Tamsen, my mother, would probably disown me if I didn’t talk about the tuk-tuk. For the first two days, she’d been wanting to take a tuk-tuk ride. She’s been on them before, but the novelty of the tiny motorcycled carriage was evidently enough to make a tuk-tuk ride in Portugal a near-mandate. And what Momma wants, Daddy does his damnedest to make sure she gets (setting the bar high, fellas), so we took a ride up to São Jorge Castle from Rossio Square and when we got to the top of the hill, the tuk-tuk driver asked if we wanted to stay. What she meant was did we want her to stay and get us when we were ready to leave, but Tamsen willfully misunderstood her and went “Stay? In the tuk-tuk? I’d like to do that.” She was exceedingly sad (and Food and I were crying with laughter) when we let the tiny car leave, but was ecstatic when my dad gifted her a huge, beautiful platter in white and blue. By now half the dishes in our house are some mixture of flow blue and cobalt.
Happy (belated) Mother’s Day to this amazing woman. Lover of tuktuks, blue and white china, and, most importantly, all 7 of her rambunctious kids (and the husband that instilled the wild spirit in each of us). Thanks for giving us a love of traveling and other cultures, and giving us the wings to get there once we got older. You’re a treasure, and we’re so lucky to have you.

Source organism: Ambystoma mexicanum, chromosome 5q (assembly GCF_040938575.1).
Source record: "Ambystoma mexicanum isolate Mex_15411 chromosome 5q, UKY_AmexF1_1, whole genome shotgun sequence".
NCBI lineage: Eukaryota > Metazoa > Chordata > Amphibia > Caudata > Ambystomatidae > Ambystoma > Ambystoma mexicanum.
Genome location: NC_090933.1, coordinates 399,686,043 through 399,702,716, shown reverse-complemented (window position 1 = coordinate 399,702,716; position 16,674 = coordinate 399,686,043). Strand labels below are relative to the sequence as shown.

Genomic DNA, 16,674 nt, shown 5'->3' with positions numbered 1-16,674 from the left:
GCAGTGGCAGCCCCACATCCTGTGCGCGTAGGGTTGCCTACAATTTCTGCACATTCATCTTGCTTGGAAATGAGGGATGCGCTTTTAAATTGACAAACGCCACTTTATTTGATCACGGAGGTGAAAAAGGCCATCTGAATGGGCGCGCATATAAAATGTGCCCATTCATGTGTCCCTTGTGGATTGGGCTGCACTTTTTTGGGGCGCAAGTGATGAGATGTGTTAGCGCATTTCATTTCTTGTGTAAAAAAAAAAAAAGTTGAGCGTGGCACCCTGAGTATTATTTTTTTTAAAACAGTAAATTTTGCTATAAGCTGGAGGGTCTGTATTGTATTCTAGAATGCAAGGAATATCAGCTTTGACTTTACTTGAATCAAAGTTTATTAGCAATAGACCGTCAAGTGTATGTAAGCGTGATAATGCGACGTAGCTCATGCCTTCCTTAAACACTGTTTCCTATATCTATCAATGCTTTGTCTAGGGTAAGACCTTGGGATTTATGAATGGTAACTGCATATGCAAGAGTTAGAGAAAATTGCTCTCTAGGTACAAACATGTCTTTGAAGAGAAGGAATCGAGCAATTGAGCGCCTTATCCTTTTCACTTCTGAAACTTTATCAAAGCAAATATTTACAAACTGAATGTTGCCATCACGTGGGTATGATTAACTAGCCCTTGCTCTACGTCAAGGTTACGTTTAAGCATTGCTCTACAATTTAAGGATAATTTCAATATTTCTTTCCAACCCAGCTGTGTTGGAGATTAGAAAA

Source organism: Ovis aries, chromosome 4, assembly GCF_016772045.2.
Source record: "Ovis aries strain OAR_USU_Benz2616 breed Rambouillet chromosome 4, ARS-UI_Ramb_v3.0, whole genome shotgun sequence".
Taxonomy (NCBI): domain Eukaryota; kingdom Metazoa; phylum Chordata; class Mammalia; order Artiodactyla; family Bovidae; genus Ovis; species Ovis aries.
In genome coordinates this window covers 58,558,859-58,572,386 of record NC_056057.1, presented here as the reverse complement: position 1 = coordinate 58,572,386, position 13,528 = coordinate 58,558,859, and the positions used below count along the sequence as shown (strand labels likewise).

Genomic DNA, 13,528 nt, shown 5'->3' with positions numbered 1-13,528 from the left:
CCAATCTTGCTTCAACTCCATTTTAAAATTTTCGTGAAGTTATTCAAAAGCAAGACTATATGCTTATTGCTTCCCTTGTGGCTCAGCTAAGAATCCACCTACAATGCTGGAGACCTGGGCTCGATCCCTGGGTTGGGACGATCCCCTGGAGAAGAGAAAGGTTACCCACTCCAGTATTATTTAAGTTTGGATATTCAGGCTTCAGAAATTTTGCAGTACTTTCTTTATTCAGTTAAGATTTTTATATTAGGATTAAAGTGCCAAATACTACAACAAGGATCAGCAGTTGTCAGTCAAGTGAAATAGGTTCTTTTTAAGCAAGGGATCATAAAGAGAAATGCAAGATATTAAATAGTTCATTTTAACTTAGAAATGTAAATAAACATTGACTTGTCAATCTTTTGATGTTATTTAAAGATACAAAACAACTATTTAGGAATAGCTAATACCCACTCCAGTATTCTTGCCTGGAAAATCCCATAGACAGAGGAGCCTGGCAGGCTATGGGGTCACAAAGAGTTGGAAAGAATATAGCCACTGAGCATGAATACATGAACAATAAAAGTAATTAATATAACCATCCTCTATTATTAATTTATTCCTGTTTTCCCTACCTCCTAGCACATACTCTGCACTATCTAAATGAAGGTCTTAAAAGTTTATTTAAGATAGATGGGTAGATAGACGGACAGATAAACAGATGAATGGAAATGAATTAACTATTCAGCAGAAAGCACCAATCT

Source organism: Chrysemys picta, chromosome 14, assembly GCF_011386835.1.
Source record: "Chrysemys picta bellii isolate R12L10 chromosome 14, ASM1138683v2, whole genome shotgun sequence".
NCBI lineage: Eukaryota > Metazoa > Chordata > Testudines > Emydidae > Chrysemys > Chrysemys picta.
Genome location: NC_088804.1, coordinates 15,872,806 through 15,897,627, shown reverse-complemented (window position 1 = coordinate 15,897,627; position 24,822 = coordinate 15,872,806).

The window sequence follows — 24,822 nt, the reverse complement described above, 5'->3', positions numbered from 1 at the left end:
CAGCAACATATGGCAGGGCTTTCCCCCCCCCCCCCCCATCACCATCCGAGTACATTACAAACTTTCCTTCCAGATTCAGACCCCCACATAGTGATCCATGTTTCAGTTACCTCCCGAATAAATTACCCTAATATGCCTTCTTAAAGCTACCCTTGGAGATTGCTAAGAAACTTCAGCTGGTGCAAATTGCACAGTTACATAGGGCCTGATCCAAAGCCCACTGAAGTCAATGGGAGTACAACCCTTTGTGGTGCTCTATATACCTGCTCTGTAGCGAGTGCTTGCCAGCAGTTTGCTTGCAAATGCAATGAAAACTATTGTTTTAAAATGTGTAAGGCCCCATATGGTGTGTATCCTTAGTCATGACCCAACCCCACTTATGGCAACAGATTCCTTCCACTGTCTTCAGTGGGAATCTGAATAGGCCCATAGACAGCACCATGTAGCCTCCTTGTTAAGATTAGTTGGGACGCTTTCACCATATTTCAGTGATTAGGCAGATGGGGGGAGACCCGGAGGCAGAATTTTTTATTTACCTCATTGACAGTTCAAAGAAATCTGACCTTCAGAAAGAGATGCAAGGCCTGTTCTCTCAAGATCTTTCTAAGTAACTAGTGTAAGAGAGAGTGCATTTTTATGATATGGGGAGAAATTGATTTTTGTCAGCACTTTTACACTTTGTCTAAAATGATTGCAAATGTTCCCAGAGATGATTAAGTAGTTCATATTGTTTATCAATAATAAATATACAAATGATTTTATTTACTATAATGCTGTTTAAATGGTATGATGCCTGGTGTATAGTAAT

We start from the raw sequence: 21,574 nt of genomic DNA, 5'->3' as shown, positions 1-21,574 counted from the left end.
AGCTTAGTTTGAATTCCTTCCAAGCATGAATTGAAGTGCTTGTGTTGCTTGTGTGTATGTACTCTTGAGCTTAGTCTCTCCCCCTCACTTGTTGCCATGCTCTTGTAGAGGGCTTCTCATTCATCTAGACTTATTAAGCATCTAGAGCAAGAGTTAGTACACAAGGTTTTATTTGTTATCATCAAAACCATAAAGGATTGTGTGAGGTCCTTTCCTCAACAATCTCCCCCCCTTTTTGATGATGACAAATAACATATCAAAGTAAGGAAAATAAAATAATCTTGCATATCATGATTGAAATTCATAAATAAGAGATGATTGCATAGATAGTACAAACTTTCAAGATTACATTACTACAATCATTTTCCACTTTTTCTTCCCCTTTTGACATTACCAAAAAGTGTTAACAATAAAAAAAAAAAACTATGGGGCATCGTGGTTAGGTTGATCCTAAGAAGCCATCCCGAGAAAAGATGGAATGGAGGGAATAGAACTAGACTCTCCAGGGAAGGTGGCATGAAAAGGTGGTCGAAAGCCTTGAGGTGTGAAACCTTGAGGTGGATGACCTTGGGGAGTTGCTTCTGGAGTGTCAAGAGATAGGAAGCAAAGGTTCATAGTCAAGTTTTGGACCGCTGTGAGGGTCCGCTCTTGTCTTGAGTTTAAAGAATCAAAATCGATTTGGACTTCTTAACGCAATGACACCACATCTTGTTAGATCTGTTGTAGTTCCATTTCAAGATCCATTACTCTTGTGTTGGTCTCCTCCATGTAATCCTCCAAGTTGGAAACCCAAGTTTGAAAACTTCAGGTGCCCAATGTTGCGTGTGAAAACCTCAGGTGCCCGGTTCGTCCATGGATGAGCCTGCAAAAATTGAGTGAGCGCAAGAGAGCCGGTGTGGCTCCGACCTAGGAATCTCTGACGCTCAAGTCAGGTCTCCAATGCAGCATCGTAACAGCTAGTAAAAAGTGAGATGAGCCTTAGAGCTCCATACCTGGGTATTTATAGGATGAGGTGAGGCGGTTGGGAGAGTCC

Our last dinner was spent at a fantastic pizza place close to our flat. It was good enough that we chose to break our self-imposed rule of never going to the same place twice, and had this both for lunch on our first day and dinner on our last. Unfortunately, I had been feeling a bit iffy for most of the day, but powering through it because you’re only in Lisbon once (or twice, or three times – I will be visiting again, even if it’s just to listen to the Fado). However, this feeling came to a peak while standing, waiting for a table. My stomach aching, my mouth watering – I learned that it wasn’t just a bad feeling, but rather, food poisoning when I had to run, pushing past a confused server, to the restroom. Food ran after me, and we both reached the men’s – ew, gross – in time for her to grab my hair and… well, yeah. You get the picture. So did the chef, who was cooking in a glass-encaged area right next to the restroom, when he saw me virtually sprint to the bathroom, blindly push open the door and leave it open because privacy was not a priority, and walk out a minute later heaving like I had just run a marathon. I stayed away from anything remotely spicy, or nausea-inducing after that, but, thankfully, that seemed to take care of it all. The body is both miraculous and has really really bad timing.
Despite the necessary embarrassment, Lisbon is a beautiful place – awesome views, great food, and absolutely spectacular music make it a definite must if you get the chance. And, oh my gracious, drink the port, that is, after all, its birth country. We’re looking forward to going through some smaller Portuguese cities at some point, so we’re not saying tchau to Portugal just yet. But we will say “Obrigado!”
Check out our review of what to eat and imbibe when in Portugal in our Eating Lisboa blog, and check out another sick blog here. Fernweh swears she’s not perpetually ill. XoXx Fernweh & Food